- Students will create a model that demonstrates how stones grind.
- Students will compare millstone patterns to identify how the grain is turned into flour as it runs from the central hopper to the perimeter.
How Millstones Grind
Robert P. Rich and Steven A. Walton
In order for a millstone to cut the grain into flour - for that is exactly how grain is ground - the millstone faces need to have grooves cut into them. The pattern of these grooves varied from stone to stone and from region to region, and stone dressers developed both elaborate and subtle variations for different grains, different grinds (much like the range of grinds of coffee available today), and different grain conditions. The patterns on the stones working together act like a pair of scissors to cut the grain as the stones rotate.
When we speak of a grindstone, we can either mean each of the pair or the two together, for you must have a pair to do any useful grinding. The bottom stone is called the bedstone and it remains stationary - in fact, it is set into a bed of concrete or mortar to make it literally rock stable. The top, rotating stone is called the runner stone, and it has a hole in the middle through which the grain is fed. Both stones have a pattern of grooves cut into their working faces (top face for the bedstone and bottom face for the runner stone) that act as feed channels for the flow of the grain to the outside edge. As the two stones rotate against one another - never touching! - the grain is repeatedly scissored between the grooves, whose gap varies from well less than 1/8" near the center down to thousandths of an inch at the perimeter. Individual grains are cut again and again on their journey from the center out to the edge. A stone dresser would come to the mill once a year and re-face the stones to keep the grooves crisp and the stones milling smoothly through the year.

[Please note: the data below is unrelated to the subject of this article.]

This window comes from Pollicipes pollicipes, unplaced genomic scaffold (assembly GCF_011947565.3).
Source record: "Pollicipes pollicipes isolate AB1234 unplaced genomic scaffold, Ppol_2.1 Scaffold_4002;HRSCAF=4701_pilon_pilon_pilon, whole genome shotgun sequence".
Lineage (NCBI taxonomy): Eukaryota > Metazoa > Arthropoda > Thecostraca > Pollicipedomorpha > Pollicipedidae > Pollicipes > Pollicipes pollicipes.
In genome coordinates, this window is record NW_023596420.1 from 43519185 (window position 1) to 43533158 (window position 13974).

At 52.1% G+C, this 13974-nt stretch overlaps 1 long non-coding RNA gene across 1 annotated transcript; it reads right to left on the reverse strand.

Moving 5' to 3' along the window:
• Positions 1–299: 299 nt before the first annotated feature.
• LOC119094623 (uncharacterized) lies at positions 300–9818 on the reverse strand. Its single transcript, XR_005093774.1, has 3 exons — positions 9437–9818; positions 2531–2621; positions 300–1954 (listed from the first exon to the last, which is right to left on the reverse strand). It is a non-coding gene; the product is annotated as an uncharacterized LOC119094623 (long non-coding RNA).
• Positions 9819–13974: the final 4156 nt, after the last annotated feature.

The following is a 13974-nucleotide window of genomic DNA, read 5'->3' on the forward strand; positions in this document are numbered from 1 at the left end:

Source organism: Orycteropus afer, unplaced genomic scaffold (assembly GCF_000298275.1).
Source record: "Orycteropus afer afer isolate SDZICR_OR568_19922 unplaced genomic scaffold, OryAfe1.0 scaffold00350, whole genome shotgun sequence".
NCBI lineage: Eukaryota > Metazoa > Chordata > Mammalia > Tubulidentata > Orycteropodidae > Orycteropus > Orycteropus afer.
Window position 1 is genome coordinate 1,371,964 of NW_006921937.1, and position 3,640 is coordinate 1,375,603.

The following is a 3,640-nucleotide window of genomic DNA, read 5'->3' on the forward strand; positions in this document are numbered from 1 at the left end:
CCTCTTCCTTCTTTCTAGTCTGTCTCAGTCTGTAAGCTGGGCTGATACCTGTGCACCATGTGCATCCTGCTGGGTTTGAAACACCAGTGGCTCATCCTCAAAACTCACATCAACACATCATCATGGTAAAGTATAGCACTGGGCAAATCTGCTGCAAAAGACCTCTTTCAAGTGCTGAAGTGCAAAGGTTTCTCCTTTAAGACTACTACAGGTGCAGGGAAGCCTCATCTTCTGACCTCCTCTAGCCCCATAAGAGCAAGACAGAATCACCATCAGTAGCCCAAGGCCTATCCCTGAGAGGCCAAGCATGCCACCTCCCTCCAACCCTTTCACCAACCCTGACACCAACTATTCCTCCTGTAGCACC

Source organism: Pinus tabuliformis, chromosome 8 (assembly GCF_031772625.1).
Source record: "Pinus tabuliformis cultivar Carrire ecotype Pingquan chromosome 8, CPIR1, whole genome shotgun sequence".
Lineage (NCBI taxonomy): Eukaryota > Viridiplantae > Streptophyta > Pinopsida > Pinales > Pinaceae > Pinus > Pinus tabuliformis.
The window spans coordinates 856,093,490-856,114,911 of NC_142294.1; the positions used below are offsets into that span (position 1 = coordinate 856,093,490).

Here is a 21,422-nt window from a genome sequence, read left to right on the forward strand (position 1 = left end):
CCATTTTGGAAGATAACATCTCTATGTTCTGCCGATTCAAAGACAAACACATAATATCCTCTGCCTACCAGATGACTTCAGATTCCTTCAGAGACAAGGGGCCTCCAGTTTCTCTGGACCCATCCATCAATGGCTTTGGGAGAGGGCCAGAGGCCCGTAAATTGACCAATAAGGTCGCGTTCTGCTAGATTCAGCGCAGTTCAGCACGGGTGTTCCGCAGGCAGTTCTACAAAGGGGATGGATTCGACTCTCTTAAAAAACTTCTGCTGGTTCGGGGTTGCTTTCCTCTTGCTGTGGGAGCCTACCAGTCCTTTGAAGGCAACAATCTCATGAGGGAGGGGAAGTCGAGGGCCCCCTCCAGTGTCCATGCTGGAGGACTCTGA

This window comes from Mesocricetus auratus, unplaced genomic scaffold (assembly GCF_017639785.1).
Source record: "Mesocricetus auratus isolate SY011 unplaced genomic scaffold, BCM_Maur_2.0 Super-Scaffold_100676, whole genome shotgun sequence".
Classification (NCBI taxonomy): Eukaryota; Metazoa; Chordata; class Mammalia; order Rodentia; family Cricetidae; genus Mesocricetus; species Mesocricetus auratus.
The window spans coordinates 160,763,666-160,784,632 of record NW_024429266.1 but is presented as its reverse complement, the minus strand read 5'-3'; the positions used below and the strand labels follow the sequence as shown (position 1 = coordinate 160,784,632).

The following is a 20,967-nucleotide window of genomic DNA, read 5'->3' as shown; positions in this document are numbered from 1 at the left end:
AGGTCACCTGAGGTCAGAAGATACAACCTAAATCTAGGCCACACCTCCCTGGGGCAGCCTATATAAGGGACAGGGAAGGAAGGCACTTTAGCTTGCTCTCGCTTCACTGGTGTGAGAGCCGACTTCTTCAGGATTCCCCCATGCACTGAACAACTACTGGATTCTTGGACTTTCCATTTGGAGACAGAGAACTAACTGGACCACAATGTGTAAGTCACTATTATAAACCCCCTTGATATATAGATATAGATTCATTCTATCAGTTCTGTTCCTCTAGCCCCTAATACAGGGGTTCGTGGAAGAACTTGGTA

For more information on the patterns in millstones, see Jon A. Sass, The Versatile Millstone: Workhorse of Many Industries (SPOOM, 199), available directly from SPOOM.
For each model of a millstone pattern, you will need the following: